Rebuilding a city from the ground up requires math skills, knowledge of architectural design, common sense and an appreciation for what residents need and want from their city. It can also be fun.
Florida State University College of Education’s Fengfeng Ke, an assistant professor in the Educational Psychology and Learning Systems department, is creating a computer game called Earthquake Rebuild that encourages creativity in design and uses architecture to teach geometry and other math skills. Ke and her team of fellow educators have been awarded a $549,937 National Science Foundation grant to support the creation of this game-based learning platform.
The game will be designed for middle-school students. Players are tasked with rebuilding a virtual village following an earthquake. Earthquake Rebuild will be similar to the popular commercial game Minecraft, a Lego-like computer game about breaking and placing blocks. Earthquake Rebuild takes this idea further, Ke said.
“We want to simulate the real world more than Minecraft’s been doing,” she said.
When rebuilding, Earthquake Rebuild players will consider architectural principles like symmetry and balance. They can make artistic choices about color. They will have to budget their virtual finances. And they can consider the culture and values of their city. While the initial test game episode is set in Japan, Ke wants the game to be customizable so players can rebuild virtual cities around the world.
This autonomy gives players a sense of ownership and cultivates creativity, Ke said.
“We’re trying to encourage authenticity and real-world design.”
This is a game about an architect’s daily life, she added, pointing to a rebuilding project in New Zealand as inspiration. In 2011, a devastating earthquake hit Christchurch, New Zealand. In an effort to jumpstart the economy after the quake, local architects created a “pop-up mall” out of more than 60 shipping containers. The Re: START pop-up mall was meant to be temporary, but due to its popularity and interesting, sustainable design, may stick around.
“This is a real-life issue,” Ke said of rebuilding. Like real life, there are stories behind creation. Earthquake Rebuild will appeal to learners who enjoy a storyline, she said.
Ke wants the game to be enjoyable for different sorts of game players, even those who don’t enjoy Legos. But, she said, having fun doesn’t mean hiding the fact players are also learning. There is a belief that educational games should mask the act of learning to attract children to the game, Ke said. She believes children are smarter than that idea allows.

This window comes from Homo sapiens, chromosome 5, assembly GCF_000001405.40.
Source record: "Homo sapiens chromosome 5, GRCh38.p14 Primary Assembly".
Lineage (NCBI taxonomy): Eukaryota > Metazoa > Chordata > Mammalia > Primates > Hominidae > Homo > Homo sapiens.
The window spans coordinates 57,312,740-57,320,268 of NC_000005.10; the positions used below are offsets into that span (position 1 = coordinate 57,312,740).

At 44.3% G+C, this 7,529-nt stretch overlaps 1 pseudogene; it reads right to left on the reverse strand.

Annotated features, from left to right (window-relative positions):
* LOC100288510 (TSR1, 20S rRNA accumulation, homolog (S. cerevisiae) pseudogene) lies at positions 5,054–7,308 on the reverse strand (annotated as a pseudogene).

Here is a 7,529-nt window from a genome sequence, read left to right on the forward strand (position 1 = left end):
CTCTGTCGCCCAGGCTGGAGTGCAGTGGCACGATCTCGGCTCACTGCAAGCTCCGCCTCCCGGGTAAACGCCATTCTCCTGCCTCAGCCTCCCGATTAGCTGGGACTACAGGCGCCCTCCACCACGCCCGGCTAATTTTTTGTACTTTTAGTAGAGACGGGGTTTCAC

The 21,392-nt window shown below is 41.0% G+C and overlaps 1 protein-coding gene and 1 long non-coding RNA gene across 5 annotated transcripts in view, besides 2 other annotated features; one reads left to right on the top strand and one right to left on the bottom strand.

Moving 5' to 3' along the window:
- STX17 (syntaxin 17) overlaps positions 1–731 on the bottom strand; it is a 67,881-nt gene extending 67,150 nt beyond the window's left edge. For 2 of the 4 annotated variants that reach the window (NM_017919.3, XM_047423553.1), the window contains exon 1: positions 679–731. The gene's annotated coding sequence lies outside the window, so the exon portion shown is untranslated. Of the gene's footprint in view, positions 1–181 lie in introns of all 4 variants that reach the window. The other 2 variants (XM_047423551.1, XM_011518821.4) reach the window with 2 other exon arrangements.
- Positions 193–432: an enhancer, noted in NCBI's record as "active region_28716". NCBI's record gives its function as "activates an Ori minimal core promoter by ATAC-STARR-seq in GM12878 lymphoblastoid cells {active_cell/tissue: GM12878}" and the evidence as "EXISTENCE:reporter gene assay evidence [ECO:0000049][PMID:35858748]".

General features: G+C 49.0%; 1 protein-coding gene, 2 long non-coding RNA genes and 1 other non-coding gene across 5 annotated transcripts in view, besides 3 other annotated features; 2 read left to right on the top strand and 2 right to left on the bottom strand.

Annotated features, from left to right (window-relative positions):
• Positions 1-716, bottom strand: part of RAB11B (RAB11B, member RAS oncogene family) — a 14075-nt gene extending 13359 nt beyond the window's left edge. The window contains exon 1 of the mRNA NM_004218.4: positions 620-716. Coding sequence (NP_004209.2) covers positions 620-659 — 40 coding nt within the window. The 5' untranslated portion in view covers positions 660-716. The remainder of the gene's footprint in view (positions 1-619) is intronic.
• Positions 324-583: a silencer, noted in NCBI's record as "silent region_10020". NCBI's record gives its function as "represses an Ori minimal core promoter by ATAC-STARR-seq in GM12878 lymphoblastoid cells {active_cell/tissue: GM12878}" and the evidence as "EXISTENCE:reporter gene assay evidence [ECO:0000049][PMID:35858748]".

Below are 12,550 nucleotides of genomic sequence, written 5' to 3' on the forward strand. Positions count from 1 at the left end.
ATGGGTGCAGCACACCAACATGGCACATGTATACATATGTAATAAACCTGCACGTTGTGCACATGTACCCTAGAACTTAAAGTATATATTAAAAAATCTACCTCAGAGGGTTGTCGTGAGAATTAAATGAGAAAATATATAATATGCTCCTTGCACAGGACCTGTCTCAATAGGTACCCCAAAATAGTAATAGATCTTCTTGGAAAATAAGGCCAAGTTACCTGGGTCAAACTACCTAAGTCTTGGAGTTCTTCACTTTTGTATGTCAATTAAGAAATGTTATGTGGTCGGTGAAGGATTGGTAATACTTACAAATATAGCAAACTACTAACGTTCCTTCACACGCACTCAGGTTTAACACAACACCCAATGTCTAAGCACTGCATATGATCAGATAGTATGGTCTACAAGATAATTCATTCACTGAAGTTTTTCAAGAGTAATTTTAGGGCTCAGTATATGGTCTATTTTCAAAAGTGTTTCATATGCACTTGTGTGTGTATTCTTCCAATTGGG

“They can definitely smell the math,” especially after playing for a few hours, she said. Ke doesn’t want to hide the learning process from children.
“This game-based learning platform aims to help them discover the intrinsic value and ‘hard fun’ of doing math,” she said.
Her game targets middle-schoolers because that period of time is crucial when it comes to learning math. Data shows that during those years, students motivated to learn and with a passion for math can lose interest if not engaged, Ke said.
Ke will work alongside Valerie Shute, a professor in the Department of Educational Psychology and Learning Systems; Gordon Erlebacher in the Department of Scientific Computing; Senior Research Scientist Matthew Ventura; and Kathleen Clark, associate professor in the School of Teacher Education in the College of Education.
The three-year NSF grant ends July 2016. The project is divided into three phases: In the first year, the team will create a project prototype and bring in groups of children and educators to test the game. In the second year Earthquake Rebuild will be refined and made functional. And in the third year, the game will be distributed to more people who can play and test it.
The finished Earthquake Rebuild will be an open source game, available at no cost to anyone who wants to play.
The game is also a research project, Ke said. Everything a gamer does during testing — choosing a tool, dragging and dropping a block — will be recorded to determine how children are learning and what game features will better promote learning.
“A lot of kids don’t realize math is everywhere,” Ke said. “Architecture can encourage them to think about what math is. It’s not just formulas.”